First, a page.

Watching Marilyn Monroe as she moves across the large silver screen with her signature sensual grace in the 1961 film The Misfits, it is hard to believe that by this point in her career, she had lost virtually all sway over her impulsivity. Her day to day existence had become a series of endless crises that grew more frantic and destructive. She was in a desperate and losing struggle within herself. In retrospect, the wrenching dilemmas she faced off the set gave her portrayal of Roslyn a surreal if not convincing quality that provoked familiar feelings of pity, tenderness, and compassion.
Monroe's talent for the comedy-drama genre played will on screen and with her fans. In many ways her talent for the comedy-drama film was a reflection of her attempt to cope with and avoid the fate that had terrified her since childhood. It was a sense of tragedy that came through as an underlying current of sadness that she could not hide even when she was laughing like a whimsical child. She yearned for the kind of normal life that she fantasized about in her youth and gave up in her teens. She fantasized about living in a small house with a husband who went to work every day and came home every night. A stable home. A home that she barely knew as a child. A stability that she had never had but needed to stay alive. She needed all of those things that she lost when she became Marilyn Monroe. But, she also needed the tangible symbols that fame and adulation only her fans could provide. Over all else, she needed to be loved and this required others to incessantly shown their loved for her. In her world, admiration was more important than wealth. It was a source of life itself.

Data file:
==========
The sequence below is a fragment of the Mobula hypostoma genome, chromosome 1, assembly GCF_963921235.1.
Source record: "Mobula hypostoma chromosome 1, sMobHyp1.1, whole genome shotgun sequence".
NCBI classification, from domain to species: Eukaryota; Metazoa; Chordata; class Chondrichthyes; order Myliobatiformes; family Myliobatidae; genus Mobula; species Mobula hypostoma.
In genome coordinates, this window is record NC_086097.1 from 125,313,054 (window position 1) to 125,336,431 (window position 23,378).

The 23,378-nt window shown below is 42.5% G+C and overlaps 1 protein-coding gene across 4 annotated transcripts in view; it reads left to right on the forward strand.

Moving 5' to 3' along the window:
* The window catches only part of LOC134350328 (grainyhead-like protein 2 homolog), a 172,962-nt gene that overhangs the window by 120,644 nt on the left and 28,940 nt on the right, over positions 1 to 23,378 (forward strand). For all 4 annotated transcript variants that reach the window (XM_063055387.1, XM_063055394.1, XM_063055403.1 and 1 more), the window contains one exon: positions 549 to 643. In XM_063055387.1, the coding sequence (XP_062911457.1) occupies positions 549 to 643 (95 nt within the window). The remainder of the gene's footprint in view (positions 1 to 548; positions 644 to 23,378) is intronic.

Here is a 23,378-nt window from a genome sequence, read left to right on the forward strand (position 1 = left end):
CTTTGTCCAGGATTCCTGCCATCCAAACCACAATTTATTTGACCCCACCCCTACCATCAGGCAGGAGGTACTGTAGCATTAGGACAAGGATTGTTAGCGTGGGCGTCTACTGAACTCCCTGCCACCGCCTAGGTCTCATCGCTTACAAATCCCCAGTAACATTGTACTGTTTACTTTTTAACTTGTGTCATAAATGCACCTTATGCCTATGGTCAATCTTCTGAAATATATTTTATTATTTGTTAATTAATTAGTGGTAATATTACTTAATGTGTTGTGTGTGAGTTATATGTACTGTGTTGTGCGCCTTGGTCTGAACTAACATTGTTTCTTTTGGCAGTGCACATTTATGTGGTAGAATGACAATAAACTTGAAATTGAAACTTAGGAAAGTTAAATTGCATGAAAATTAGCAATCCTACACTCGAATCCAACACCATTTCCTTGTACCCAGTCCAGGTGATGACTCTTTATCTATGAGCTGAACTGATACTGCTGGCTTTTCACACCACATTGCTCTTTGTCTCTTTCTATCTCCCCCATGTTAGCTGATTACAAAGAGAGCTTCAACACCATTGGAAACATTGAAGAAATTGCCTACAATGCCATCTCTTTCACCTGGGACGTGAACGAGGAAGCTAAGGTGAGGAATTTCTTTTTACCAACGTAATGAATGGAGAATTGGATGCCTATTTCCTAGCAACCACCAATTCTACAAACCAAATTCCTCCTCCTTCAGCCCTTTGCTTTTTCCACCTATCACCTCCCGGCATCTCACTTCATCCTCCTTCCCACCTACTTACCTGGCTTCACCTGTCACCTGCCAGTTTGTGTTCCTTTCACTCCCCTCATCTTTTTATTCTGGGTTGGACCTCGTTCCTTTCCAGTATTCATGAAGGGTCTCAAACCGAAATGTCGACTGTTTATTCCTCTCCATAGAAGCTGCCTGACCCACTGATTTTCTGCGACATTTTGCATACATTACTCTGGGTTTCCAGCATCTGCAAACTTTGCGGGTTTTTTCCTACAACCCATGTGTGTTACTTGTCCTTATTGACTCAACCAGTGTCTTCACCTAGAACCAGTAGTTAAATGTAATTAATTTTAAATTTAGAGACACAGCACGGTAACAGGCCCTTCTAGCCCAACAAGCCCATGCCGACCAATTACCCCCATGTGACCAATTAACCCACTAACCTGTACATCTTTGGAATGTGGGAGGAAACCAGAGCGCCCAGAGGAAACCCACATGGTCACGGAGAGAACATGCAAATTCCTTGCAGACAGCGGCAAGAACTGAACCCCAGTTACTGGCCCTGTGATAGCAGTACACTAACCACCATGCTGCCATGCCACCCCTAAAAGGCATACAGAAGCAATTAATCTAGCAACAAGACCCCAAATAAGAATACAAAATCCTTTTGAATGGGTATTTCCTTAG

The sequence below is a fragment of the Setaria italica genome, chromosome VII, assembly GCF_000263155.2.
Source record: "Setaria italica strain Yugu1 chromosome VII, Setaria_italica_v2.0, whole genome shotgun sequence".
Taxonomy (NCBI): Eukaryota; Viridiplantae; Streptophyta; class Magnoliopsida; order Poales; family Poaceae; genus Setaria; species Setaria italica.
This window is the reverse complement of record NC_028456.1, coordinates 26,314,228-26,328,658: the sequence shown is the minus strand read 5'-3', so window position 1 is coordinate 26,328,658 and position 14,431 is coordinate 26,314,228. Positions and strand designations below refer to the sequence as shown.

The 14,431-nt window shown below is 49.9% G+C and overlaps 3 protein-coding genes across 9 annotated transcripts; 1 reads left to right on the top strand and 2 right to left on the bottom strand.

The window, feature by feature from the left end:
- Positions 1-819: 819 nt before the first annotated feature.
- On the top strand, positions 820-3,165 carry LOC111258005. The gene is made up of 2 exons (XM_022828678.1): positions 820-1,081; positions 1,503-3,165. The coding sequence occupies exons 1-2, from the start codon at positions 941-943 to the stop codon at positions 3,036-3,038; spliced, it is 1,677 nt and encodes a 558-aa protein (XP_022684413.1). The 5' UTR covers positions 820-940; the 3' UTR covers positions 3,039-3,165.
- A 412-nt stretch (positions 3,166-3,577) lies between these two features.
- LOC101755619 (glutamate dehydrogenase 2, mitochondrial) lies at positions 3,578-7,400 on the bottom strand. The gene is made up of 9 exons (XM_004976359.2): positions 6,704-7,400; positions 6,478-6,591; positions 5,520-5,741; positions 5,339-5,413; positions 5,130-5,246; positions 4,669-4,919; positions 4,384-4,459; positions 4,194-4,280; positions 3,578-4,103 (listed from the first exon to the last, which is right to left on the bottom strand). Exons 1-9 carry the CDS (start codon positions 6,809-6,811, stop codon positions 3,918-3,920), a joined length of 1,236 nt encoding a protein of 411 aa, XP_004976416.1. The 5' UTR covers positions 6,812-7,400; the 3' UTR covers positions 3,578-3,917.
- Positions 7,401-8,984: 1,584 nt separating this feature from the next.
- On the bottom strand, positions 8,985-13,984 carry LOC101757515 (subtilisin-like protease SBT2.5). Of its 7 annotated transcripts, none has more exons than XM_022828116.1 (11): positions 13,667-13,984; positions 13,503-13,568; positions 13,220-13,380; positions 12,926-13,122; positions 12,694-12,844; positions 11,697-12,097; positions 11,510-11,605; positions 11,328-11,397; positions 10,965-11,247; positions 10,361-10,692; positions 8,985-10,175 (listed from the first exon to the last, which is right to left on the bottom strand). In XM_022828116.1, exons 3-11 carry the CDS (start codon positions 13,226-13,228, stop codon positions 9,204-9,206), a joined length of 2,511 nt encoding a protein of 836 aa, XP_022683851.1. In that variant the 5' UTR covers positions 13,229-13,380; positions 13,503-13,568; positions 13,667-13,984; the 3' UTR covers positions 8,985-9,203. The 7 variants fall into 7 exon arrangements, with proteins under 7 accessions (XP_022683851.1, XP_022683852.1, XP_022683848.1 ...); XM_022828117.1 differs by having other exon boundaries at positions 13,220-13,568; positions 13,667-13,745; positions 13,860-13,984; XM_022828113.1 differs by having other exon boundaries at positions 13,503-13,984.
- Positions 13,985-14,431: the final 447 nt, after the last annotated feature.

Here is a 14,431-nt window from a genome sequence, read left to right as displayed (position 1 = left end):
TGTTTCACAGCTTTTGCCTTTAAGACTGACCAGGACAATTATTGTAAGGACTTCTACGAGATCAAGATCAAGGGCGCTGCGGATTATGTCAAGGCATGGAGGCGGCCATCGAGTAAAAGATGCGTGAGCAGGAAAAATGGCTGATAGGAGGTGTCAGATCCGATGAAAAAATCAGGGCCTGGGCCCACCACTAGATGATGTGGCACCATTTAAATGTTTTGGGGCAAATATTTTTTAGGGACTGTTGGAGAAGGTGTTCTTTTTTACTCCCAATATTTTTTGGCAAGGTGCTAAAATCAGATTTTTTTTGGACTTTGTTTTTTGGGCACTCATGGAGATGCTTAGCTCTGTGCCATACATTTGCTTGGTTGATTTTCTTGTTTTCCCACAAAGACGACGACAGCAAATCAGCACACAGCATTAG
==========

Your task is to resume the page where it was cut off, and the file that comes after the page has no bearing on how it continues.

For Marilyn Monroe, the affection shown by her fans was a source of energy that did not drain her emotionally. She was lost without this positive source of energy in her life. Yet, because of self-doubt, she continued to set the bar ever higher, testing to see if the admiration was for her as the fragile person she was or for the salacious roles she played in movies such as Some like it Hot. How could she ever be convinced?
This was the tragedy of Marilyn Monroe. In her comedic films, one has a sense of impending disaster. It seems to skulk in the background even as she portrayed the innocent and naive pubescent juvenile. Then, in her dramatic efforts, there was the comedy of her feeble attempts to transcend her destiny by pretending that others could save her from herself. The...